Specialist Technologies

Specialist technologies

A set of differentiated processes giving customers the ability to produce unique high value-adding products.

Hot Isostatic Pressing Services (HIP)

Impact resistance and fatigue properties are extremely sensitive to small amounts of porosity. Through the simultaneous application of heat and pressure, the HIP process eliminates internal porosity, improving fatigue strength, tensile ductility and fracture toughness.

Hot Isostatic Pressing Product Fabrication (HIP PF)

This method combines the HIP process with design and production expertise to create a component from metal powder. The flexibility of the HIP PF process means that combinations of materials can be used to give desired properties, enabling metallic compositions that are difficult or impossible to forge or cast.

Specialty Stainless Steel Processes (S3P)

Steel is often chosen for its inherent corrosion resistance, but often requires hardening. Standard heat treatments will harden the steel, but can negatively impact the corrosion resistance. S3P technology uniquely hardens stainless steel, nickel-based alloys and cobalt-chromium alloys improving mechanical and wear properties without adversely affecting corrosion resistance.

Low Pressure Carburising (LPC)

A case hardening process used to obtain a hardened surface and tough core, giving increased wear resistance and fatigue life, with minimal risk of treatment distortion. LPC is a clean process, carried out under vacuum, and is an environmentally friendly treatment.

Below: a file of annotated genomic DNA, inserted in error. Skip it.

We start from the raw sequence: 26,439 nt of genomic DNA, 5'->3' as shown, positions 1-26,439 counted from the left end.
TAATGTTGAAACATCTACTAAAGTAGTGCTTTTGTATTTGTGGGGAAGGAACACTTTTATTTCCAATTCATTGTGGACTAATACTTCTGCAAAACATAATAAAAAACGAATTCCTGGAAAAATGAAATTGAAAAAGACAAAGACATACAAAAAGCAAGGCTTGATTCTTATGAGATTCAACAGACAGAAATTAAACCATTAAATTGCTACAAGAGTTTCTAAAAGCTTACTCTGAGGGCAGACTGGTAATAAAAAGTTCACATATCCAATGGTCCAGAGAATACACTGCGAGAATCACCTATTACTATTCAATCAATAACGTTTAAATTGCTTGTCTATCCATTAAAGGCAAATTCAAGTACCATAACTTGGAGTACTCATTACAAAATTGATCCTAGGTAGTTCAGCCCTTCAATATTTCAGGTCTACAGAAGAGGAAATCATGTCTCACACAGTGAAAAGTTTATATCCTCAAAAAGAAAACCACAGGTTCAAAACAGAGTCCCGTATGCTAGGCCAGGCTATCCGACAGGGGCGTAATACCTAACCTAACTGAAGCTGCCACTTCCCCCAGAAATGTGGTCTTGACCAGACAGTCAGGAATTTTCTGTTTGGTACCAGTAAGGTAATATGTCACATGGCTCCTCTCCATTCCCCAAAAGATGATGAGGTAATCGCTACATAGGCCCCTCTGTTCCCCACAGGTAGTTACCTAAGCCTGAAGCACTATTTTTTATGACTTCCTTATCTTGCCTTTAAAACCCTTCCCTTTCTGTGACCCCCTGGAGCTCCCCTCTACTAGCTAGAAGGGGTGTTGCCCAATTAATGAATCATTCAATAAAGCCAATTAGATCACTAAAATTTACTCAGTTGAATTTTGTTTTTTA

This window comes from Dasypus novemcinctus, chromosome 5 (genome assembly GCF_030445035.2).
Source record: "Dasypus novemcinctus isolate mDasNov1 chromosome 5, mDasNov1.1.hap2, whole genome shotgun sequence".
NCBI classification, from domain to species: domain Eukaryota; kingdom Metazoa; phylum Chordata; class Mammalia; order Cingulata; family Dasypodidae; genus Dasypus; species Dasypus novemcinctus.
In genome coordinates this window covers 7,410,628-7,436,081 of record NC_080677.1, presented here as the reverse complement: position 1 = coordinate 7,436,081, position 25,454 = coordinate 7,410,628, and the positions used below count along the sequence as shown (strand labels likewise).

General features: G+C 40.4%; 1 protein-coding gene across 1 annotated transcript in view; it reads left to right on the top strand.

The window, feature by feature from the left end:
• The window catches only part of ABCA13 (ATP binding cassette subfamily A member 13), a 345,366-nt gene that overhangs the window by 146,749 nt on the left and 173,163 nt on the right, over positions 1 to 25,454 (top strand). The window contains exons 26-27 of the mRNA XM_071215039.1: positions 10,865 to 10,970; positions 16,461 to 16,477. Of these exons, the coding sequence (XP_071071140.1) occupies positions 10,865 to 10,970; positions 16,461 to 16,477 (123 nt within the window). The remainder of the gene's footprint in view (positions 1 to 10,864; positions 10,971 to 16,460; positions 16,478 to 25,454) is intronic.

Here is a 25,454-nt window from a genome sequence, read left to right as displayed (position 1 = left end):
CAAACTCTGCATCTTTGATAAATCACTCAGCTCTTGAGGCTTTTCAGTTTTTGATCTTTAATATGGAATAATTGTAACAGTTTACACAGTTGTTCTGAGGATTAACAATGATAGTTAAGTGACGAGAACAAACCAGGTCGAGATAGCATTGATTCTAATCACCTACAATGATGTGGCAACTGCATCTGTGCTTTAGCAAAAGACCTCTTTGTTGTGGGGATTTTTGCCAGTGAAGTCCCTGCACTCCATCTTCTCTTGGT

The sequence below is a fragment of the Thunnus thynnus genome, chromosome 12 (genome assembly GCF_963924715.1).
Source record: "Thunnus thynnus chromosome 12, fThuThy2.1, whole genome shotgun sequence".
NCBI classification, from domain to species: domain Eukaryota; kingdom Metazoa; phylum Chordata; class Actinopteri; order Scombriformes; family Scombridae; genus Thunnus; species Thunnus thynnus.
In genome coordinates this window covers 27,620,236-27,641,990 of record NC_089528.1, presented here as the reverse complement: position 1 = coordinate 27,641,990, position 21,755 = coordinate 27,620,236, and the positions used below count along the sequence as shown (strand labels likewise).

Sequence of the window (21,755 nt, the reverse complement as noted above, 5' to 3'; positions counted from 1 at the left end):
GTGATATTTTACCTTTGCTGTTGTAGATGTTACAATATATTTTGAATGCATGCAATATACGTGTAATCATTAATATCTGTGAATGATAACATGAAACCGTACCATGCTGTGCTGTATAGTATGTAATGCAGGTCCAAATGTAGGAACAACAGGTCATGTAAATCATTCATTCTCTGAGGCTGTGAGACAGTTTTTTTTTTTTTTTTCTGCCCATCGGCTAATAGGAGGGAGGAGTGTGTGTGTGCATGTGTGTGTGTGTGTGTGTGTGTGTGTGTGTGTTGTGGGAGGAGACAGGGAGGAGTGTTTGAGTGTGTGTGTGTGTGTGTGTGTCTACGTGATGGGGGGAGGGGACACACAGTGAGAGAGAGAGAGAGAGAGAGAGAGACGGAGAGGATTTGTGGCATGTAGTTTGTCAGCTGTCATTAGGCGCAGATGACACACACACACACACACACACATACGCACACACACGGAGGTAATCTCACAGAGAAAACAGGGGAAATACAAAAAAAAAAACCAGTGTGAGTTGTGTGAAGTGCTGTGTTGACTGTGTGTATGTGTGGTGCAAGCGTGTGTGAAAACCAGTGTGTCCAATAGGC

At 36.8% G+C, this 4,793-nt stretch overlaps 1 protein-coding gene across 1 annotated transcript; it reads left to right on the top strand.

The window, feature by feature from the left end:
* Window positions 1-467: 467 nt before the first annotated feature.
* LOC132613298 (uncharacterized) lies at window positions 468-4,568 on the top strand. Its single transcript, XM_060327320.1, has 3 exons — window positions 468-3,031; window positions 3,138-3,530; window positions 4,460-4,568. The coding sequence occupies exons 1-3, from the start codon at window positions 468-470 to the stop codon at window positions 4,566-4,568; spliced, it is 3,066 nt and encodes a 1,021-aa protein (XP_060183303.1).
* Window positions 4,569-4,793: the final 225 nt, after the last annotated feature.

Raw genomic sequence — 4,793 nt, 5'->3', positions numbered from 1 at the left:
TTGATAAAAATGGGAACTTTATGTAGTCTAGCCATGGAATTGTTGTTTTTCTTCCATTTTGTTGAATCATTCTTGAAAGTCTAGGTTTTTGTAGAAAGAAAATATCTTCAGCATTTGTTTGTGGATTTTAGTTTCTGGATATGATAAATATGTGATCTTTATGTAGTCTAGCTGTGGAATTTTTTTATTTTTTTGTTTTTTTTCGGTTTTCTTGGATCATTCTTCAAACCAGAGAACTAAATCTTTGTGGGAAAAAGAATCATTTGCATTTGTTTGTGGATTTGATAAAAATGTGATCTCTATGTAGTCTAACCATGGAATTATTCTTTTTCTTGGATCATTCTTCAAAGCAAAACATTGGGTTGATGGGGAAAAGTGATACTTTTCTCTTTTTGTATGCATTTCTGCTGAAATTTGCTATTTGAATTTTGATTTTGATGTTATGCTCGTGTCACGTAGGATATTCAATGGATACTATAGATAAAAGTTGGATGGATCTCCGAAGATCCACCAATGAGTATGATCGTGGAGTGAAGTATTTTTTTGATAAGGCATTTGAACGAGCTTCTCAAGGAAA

Corr-I-Dur® (CiD)

A proprietary thermochemical treatment for the simultaneous improvement of corrosion and wear resistance through the generation of a nitride-oxide combination layer. Corr-I-Dur® is an environmentally friendly alternative to the use of hard chromium, electroless nickel and other galvanic coatings.

Surface Technology (ST)

ST incorporates specialised plasma spray, High Velocity Oxygen Fuel (HVOF) and thermo-chemically formed coatings to improve wear resistance, hardness and durability, and is able to surface engineer components designed to operate in the most demanding of industrial applications.

Classical Heat Treatment

Classical heat treatment

A group of mature processes which are essential for treating all metal components. These tightly controlled processes condition the material properties including both the core properties and the surface characteristics.

Below are a few examples of material properties obtained by heat treatment:

Surface hardness

What is it? The ability of a material to resist deformation, scratching and indentation under force.

Why is it important? Improving a material's hardness through heat treatment allows it to resist various types of wear.


What is it? The ability of a material to absorb energy and plastically deform without fracture.

Why is it important? Heat treatment can be used to strengthen the material and help improve its resistance to impact.

Fatigue strength

What is it? The stress level at which component failure occurs when subjected to repeated stress cycles.

Why is it important? Part failure due to fatigue can have catastrophic consequences, particularly if the part is safety critical. Through heat treatment, a material's fatigue strength is improved.

Creep resistance

What is it? The measure of a material's ability to resist high temperature deformation.

Why is it important? Some metals and alloys must operate at temperatures close to their melting point. Heat treatment enables them to perform at higher temperatures with little or no movement.

Core ductility

What is it? The ability of a material to deform without breaking.

Why is it important? In order to form or shape a complex component good ductility is required. Heat treatment is used to soften the material which makes it easy to work as part of the manufacturing process.